After years of research, technology for silencing a gene—stopping it from producing a disease-causing protein—has reached patients. AstraZeneca is now angling for a position in this burgeoning field through an alliance with Silence Therapeutics, a biotech developing such gene-silencing drugs.
According to deal terms announced Wednesday, AstraZeneca (NYSE: AZN) will pay London-based Silence (LON: SLN) $60 million up front. The pharmaceutical giant will also make a $20 million equity investment in its new partner. The companies initially aim to work on five targets over the next three years. AstraZeneca has the option to expand the pact to another five targets. The collaboration covers potential therapies for cardiovascular, kidney, metabolic, and respiratory disorders.
Problem proteins are at the root of many diseases. Pharmaceutical companies have historically tried to treat disease by developing therapies that bind to these proteins and block them. This approach doesn’t always work, or sometimes it doesn’t work well enough. It can also spark side effects. Silence and a growing number of others are developing therapies intended to stop those proteins from being produced in the first place.
The genetic instructions that tell a cell how to make proteins are carried on molecules called messenger RNA (mRNA). Silence’s investigational drugs uses small interfering RNA (siRNA), which are short strands of RNA that enter a cell, find their mRNA targets, and bind to them. Doing so silences a gene and stops it from producing the problem protein. Scientists credited with discovering the technology, called RNA interference (RNAi), were awarded a Nobel Prize in 2006.
Silence’s most advanced internal program is SLN124, an experimental treatment set to begin clinical testing in beta thalassemia and myelodysplastic syndrome, two rare blood disorders. A potential cardiovascular RNAi therapy, SLN360, is in preclinical development. Silence also has partnerships with Mallinckrodt Pharmaceuticals (NYSE: MNK) and Takeda Pharmaceutical (NYSE: TAK). The Mallinckrodt alliance is focused on treating diseases of a part of the immune system called the complement system. The disease target of the Takeda partnership is undisclosed, but Iain Ross, Silence’s executive chairman, said on a conference call that he hopes the company will be able to say more in about a year. Now Silence adds AstraZeneca to its partner list.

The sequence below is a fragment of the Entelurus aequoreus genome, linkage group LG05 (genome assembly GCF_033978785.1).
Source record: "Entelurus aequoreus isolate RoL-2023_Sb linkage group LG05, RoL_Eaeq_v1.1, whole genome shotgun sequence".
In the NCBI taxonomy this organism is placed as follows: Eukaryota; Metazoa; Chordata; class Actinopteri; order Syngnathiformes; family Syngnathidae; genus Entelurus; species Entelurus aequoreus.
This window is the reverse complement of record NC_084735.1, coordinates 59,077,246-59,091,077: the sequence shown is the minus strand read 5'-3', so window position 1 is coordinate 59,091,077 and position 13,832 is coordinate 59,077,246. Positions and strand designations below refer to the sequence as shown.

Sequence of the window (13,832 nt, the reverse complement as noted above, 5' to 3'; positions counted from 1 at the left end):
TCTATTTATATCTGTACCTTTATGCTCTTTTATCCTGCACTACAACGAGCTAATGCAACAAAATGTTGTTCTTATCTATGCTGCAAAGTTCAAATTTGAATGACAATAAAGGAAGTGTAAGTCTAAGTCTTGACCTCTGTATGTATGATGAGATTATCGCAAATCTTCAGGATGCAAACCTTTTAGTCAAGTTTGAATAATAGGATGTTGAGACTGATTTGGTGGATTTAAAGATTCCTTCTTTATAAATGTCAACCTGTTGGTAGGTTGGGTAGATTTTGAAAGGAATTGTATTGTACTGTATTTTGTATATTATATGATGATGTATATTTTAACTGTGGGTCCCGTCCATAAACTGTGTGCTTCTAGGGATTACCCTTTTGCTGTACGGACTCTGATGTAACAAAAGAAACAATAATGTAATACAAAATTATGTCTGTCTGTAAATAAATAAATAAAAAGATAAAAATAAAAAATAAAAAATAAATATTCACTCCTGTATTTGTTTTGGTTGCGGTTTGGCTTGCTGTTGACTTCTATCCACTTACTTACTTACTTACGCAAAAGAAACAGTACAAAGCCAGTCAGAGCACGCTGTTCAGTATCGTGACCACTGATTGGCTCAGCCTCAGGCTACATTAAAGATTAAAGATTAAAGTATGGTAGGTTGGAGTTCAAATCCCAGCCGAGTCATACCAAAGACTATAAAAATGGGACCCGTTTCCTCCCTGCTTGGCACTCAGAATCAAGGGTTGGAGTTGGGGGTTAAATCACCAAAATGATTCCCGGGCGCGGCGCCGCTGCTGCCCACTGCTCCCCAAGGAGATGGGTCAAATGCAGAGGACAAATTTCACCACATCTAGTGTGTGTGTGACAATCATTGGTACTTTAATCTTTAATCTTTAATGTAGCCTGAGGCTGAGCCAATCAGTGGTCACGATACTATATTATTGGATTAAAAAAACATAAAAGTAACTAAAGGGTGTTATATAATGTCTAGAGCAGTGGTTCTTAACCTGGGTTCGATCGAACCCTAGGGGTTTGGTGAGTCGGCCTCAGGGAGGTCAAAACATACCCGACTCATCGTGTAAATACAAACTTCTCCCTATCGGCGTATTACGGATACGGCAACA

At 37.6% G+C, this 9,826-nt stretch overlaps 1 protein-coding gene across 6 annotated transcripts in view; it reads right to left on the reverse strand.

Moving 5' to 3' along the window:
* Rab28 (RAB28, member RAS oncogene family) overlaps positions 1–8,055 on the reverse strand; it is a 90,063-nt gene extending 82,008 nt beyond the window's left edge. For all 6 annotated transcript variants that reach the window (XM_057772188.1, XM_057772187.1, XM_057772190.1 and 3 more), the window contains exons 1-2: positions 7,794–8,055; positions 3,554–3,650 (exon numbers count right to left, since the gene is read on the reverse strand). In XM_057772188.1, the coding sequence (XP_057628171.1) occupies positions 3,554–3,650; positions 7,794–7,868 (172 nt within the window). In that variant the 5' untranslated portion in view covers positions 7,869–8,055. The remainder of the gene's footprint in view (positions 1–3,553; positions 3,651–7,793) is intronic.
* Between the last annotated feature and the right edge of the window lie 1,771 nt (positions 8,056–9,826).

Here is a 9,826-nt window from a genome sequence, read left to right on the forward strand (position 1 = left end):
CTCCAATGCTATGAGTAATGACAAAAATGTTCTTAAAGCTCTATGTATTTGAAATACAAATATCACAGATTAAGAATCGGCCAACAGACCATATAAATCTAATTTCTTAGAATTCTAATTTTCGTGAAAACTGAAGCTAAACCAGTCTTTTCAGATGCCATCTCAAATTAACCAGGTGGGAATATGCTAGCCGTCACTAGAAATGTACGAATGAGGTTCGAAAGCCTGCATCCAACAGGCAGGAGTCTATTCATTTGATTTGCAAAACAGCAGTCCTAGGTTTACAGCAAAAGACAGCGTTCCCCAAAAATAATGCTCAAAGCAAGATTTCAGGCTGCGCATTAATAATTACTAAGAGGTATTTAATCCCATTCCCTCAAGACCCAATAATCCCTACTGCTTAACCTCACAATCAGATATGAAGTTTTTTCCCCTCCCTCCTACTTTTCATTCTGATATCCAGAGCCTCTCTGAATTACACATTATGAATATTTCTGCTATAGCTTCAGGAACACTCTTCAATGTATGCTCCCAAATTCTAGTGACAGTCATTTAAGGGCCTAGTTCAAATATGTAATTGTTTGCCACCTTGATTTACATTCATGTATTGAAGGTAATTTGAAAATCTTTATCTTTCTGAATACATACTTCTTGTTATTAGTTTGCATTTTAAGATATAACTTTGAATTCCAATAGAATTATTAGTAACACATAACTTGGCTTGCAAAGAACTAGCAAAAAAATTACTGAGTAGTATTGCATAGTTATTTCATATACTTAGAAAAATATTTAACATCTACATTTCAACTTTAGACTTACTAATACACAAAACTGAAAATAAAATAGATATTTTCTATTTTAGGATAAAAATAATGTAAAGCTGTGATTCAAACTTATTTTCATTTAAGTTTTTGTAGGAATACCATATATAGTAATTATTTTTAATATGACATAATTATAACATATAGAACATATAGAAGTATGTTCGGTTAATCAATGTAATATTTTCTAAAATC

“We think it’s a further validation of our proprietary platform,” Ross said. “We’ve already done deals with Mallinkrodt and also Takeda, and we feel this is a very exciting collaboration we’ve put in place.”
In 2018, Alnylam Pharmaceuticals (NASDAQ: ALNY) won the first FDA approval of an RNAi therapy. The Cambridge, MA-based biotech’s drug, patisiran (Onpattro), was approved to treat nerve damage caused by hereditary transthyretin amyloidosis. That approval validated the science underlying RNAi therapies, and showed that such treatments can be delivered to the liver.
Silence also aims to target the liver but developing RNAi treatments for the diseases spelled out under the AstraZeneca collaboration will require the company to also get its siRNA molecules to the heart, kidney, and lungs. John Strafford, Silence’s head of business development, say Silence will work with AstraZeneca to achieve such delivery. The partnership holds Silence responsible for discovery and research work up to the point of nominating drug candidates. Silence will also be responsible for manufacturing up through Phase 1 testing. The research will focus on gene targets selected by AstraZeneca.
AstrraZeneca will take over development of the therapies as they reach the clinic; if they’re approved, the pharmaceutical giant will also handle commercialization. According to the deal terms, Silence could earn up to $400 million in milestone payments for each target, depending on the progress of the program. If these therapies reach the market, Silence would also receive royalties from sales.
Meanwhile, Alynlam continues to press forward in RNAi R&D. The company followed patisiran’s approval with a regulatory nod last November for givosiran (Givlaari), an RNAi treatment for acute hepatic porphyria, a rare metabolic disorder that affects the liver. The company has started a rolling submission seeking FDA approval of lumasiran for primary hyperoxaluria type 1, another rare metabolic condition, which primarily affects the kidneys. Alnylam also has a partnership with Regeneron Pharmaceuticals (NASDAQ: REGN) focused on developing RNAi treatments for eye and neurological disorders.
Other companies developing RNAi therapies include Dicerna Pharmaceuticals (NASDAQ: DRNA), which has partnerships with Roche, Boehringer Ingelheim, and Alexion Pharmaceuticals (NASDAQ: ALXN); Arrowhead Pharmaceuticals (NASDAQ: ARWR); and Arbutus Biopharma (NASDAQ: ABUS).
Silence’s Ross says his company is not actively seeking partners to advance the development of SLN124 and SLN360. For now, the plan is to continue developing those programs internally, though he added that if other companies expressed interest in a partnership, Silence would at least hear them out.
In the near term, the coronavirus pandemic is impinging on the Silence’s development plans. The Phase 1 test of SLN124, which was previously expected to dose its first patient in the first quarter of this year, has halted patient screening, Ross said. The company now estimates it will have preliminary data in the first half of next year. The company is on track to file regulatory paperwork in the second half of this year for clearance to start Phase 1 tests of SLN360.